The test of whether a moat exists is quantitative, even though the factors that create moats are qualitative. If a business has not earned returns on capital that substantially exceed the opportunity cost of capital for three to five years, it does not have a moat. That is quantitative. As for the qualitative side of this topic, there are no formulas or recipes that govern the creation and sustainability of moats, but there is enough commonality that you can get better at understanding how they are created and whether they can be maintained over time. Charlie Munger told Howard Marks once: “It’s not supposed to be easy. Anyone who finds it easy is stupid. There are many layers to this and you just have to think well.” The existence and need to understand the many layers Munger is talking about explains why there are so many different posts on this blog. And why Warren Buffett believes that business is the most interesting game ever invented. The need to “learn more about more” never ends. Ever. What are these “layers” that Munger is talking about? Marc Andreessen puts it this way:
“I have always been a fan of something that Andy Rachleff taught me years ago, which he calls the onion theory of risk. Which basically is, you can think about a startup like on day one, as having every conceivable kind of risk and you can basically make a list of the risks. So you’ve got founding team risks, are the founders going to be able to work together; then you have product risk, can you build the product; you will have technical risk, maybe you need a machine learning breakthrough or something. Are you going to have something to make it work, or are you going to be able to do that? You will have launch risk, will the launch go well; you will have market acceptance risk, you will have revenue risk. A big risk you get into with a lot of businesses that have a sales force, is that can you actually sell the product for enough money to actually pay for the cost of sales? So you have cost of sales risk. If you are a consumer product, you have viral growth risk. So a startup at the very beginning is just this long list of risks, right, and the way I always think about running a startup is also how I think about raising money. Which is a process of peeling away layers of risk as you go.”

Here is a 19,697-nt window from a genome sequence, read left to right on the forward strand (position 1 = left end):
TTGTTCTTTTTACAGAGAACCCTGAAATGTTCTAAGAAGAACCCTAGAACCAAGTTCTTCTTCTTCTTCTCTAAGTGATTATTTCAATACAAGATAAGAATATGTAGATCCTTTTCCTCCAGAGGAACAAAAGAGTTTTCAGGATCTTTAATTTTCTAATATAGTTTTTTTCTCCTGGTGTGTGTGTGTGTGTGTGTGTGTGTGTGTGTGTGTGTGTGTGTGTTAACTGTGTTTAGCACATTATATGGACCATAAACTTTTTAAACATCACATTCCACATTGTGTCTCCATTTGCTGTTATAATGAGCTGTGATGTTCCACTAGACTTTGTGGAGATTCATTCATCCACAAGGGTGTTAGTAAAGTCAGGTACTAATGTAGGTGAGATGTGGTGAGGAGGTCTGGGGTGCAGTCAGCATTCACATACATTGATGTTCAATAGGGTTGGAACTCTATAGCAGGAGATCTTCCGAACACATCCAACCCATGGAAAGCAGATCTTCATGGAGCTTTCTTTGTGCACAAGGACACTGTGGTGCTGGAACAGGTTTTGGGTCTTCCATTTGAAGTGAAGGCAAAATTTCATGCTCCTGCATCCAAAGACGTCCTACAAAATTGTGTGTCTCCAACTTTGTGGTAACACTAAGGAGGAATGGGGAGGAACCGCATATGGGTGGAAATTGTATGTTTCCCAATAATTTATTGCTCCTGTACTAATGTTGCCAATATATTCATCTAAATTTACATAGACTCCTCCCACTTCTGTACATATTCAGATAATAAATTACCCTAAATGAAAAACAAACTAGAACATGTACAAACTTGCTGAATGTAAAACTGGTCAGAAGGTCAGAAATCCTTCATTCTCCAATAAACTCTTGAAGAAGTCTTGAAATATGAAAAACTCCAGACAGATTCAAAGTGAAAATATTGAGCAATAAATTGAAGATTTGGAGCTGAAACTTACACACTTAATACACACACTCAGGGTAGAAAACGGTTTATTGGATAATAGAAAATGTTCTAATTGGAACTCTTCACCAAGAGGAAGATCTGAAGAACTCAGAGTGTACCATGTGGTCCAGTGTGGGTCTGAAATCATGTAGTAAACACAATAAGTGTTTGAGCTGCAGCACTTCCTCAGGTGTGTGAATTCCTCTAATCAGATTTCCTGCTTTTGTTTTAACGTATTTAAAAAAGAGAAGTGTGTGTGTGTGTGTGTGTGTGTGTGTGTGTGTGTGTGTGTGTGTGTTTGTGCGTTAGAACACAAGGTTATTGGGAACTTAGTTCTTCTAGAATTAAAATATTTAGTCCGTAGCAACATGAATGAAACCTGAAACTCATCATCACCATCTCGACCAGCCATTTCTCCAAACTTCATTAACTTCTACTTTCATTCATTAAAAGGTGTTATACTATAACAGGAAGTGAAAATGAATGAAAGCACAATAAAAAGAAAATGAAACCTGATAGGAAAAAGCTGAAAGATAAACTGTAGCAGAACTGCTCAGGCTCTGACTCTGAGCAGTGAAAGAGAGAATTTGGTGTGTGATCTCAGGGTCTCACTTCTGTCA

Among the risks Andreessen talks about are technology, product, market, competition, timing, financing, distribution, marketing, hiring and founder. Each must be retired at some point by the business. The existence of a moat is critical to reducing competition risk. In my blog post on Eugene Kleiner I quote him as saying: “Risk up front, out early.” A famous venture capitalist said to me that Kleiner: “Always had a strong bias for eliminating the biggest risks quickly, which was much more relevant in the days of backing companies with high technical risk and low market risk.” Another famous VC who knew Kleiner well wrote to me that what he meant by this sentence was: “Reduce the biggest risks first for the fewest dollars. This may mean out of order execution to minimize loss in case of failure.”
I view the great moat creators of the world as artists. When someone like Rich Barton creates or is involved in the creation of successful business after successful business (Expedia, Zillow, Glassdoor, Avvo, Realself, Nextdoor) when the failure rate for startups is as high as it is, I can’t help but be impressed. Bill Gates created several moats for different product as did Steve Jobs. When someone does something repeatedly you can be assured that the skill to luck ratio weighted strongly toward skill. One point is clear from the numbers (AKA, empirical evidence): moat creation in a really large and valuable market is rare event. This must be the case since the number of financial exits is top-down constrained by the size of the economy and its ability to absorb profitable new businesses. Venture-backed businesses overwhelmingly fail financially as I wrote in my post last week on minimum viable products.
The major factors that can create a moat are:
- Demand-side Economies of Scale